AT&T (NYSE:T) recently announced another batch of earnings. The company, with its $100 billion market capitalization, now has a dividend yield pushing 8%. That, combined with its dividend yield, the recent lead crisis, which we discuss here, and the potential of associated costs, has resulted in consistent concern about the company’s dividend.
The company has managed to make a substantial number of improvements for its business.
The company managed to, over the last 3 years, increase its postpaid phone subscribers by 8 million. It also managed to grow its AT&T Fiber subscribers by 3.4 million. That’s enabled the company to increase quarterly revenues by almost $3 billion, while continuing to improve margins by 2.1% YoY. That has enabled overall profits to increase.
Over the past 3 years, the company has reduced its net debt by ~$20 billion. That rate of reduction has slowed down. The company has had to spend $100 billion on its business over the same time period, with $65 billion in capital and $35 billion in spectrum. That’s enabled the company to pass an additional 7 million 5G spectrum with mid-band spectrum covering 175+ million.
AT&T 5G and Fiber
The strength in the company’s various businesses is clear below.
The company managed to increase its postpaid phone subscribers from 68.3 billion to 70.3 million YoY. At the same time, the company managed to increase its ARPU from $54.81 to $55.63 (~1.8%). That’s lower than inflation rates over the same time period, showing the company has had some pricing issues.
That has enabled the company’s revenue to increase almost 5%. EBITDA margin improvements of almost 2% YoY have enabled EBITDA to increase much faster, by ~7-8%. In the fiber business, revenue has increased by 28% YoY, a trend that’ll continue and new customer locations open up. The company’s EBITDA margin is now 31.% with double-digit YoY EBITDA growth.
This business is of course much smaller currently, but we expect it to remain strong and grow. That’s a big risk to the company.
AT&T Financial Performance
Putting this together, the company’s financials were strong for the quarter.
The company earned almost $30 billion in revenues, up just 1% YoY. The company’s EPS decreased slightly, but its adjusted margin increased by almost 2%. The company’s FCF has managed to improve substantially YoY and from the 1Q. The company managed to earn $9.9 billion in CFFO and $4.2 billion in FCF. That FCF includes $0.6 billion from DirecTV.
The company has earned $5.2 billion in FCF YTD but expects that to expand substantially in the 2nd half of the year, and that’s after continued strong investments in its business.
AT&T Cash Flow
The next thing to pay attention to is what happens with the company’s cash flow.
Over the past year, the company’s net debt has remained constant. The company earned just over $15 billion in FCF and spent $9.3 billion in dividends and distributions. The company’s dividend is almost 8% and we expect that its dividend will remain at that lofty level. But at that level it doesn’t justify investing if the company can’t cut its debt.
The company had $4 billion in discrete items last year. This year, with its remaining FCF, it has another $2 billion in spectrum clearing costs. That’s a one-time cost related to the company’s prior capital spending on spectrum. Even with that, it expects to have $4 billion in net debt reduction. It expects to hit its target of 2.5x EBITDA by the 1H 2025.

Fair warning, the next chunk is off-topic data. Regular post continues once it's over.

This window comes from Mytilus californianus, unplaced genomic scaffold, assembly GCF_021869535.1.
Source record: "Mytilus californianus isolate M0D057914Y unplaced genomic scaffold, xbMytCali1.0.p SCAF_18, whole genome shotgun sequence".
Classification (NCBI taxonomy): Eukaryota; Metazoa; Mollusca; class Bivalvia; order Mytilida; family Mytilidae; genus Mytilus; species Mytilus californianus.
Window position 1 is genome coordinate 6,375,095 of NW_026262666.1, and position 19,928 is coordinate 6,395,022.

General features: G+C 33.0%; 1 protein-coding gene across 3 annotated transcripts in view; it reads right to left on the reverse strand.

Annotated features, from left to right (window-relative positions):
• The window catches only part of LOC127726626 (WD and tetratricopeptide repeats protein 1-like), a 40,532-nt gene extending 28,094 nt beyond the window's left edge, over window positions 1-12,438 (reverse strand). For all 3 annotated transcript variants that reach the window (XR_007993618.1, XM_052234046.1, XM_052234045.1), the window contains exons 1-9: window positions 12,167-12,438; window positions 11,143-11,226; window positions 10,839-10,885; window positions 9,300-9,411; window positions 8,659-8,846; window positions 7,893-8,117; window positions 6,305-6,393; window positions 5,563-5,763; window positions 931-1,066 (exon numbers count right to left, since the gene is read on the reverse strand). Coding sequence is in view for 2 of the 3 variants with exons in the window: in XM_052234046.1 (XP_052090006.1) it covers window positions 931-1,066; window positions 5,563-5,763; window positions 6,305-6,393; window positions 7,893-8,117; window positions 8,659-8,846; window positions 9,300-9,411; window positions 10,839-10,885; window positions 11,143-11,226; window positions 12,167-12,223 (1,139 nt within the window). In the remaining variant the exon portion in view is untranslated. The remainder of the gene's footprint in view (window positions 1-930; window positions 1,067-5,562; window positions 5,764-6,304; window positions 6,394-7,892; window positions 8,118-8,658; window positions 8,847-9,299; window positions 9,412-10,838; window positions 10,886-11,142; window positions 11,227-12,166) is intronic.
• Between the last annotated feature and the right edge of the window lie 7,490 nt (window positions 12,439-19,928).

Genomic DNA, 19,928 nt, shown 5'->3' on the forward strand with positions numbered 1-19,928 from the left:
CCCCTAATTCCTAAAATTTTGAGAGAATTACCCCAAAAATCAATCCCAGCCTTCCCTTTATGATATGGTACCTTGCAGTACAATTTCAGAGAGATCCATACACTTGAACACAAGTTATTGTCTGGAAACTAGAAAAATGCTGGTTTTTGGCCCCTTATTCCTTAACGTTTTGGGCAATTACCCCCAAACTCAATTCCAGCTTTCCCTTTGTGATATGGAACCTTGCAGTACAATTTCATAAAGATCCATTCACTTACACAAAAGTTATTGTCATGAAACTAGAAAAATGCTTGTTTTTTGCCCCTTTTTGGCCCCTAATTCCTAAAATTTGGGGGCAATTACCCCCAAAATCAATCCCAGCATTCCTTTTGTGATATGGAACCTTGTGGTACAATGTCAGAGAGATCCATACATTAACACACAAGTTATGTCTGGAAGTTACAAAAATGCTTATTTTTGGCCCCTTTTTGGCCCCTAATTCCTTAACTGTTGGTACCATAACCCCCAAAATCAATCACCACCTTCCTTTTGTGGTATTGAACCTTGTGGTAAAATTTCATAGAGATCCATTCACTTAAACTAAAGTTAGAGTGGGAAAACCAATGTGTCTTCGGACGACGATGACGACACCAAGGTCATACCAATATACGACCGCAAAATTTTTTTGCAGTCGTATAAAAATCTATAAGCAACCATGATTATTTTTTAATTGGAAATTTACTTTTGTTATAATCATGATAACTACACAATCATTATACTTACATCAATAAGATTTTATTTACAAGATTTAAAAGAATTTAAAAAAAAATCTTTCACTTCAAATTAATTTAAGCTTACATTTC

The company expects to end the year with $128 billion in net debt. Its ability to not cut its dividend depends on it getting to <=$90 billion in net debt without cutting that dividend over the next few years. Whether that can happen remains to be seen, but we expect that the company can hit its targets.
Our View and Options
For those looking to invest, we recommend taking advantage of options.
For example, the above chart shows the Jan. 2025 (16 months) option chain for A&T. Investors can sell a cash-secured PUT @ $13 / share or 4% below the lows set after the lead crisis impact. It also represents more than 10% below current prices. The market would need a strong dip to hit this level, and it’d be an interesting chance to invest.
There’s two scenarios here. The first is that AT&T drops below $13 / share and you get to invest at a breakeven of $11.93 / share. That’s an incredibly low price, where the company’s dividend would be almost double-digits. The company’s cash flow would be strong at that level and even if it cuts its dividend, it’d still have massive shareholder returns.
Alternatively prices go above that level and you get an 8% return on your cash for 16 months, or 6% annualized. Most brokerages won’t even require you to actually put the cash up, just to have it on the closing date. This would be a unique opportunity to take advantage of AT&T’s recent weakness.
The largest risk to our thesis is the company needs to maintain strong cash flow to be able to pay down its debt. The company is expecting to be able to pay down some debt but it still has a massive $132 billion in net debt in a rising interest rate environment. That could force it to cut its dividend at some point, even though we expect the company to be able to avoid it.
AT&T can afford its dividend at its current yield. It can also keep affording to invest heavily in its business and paying down debt. Several years of lower capital spending could enable the company to rapidly lower its debt and save dramatically on interest payments. That could enable overall shareholder returns to increase dramatically.
The company’s dividend of almost 8%, justifies investing all by itself. The company’s debt is a big concern, but we don’t expect the company will need to cut its dividend to paydown its debt. Of course there is the major risk of rising interest rates, but as long as the company can pay debt before it comes due it should be fine. The company’s overall growth remains strong. Let us know your thoughts in the comments below.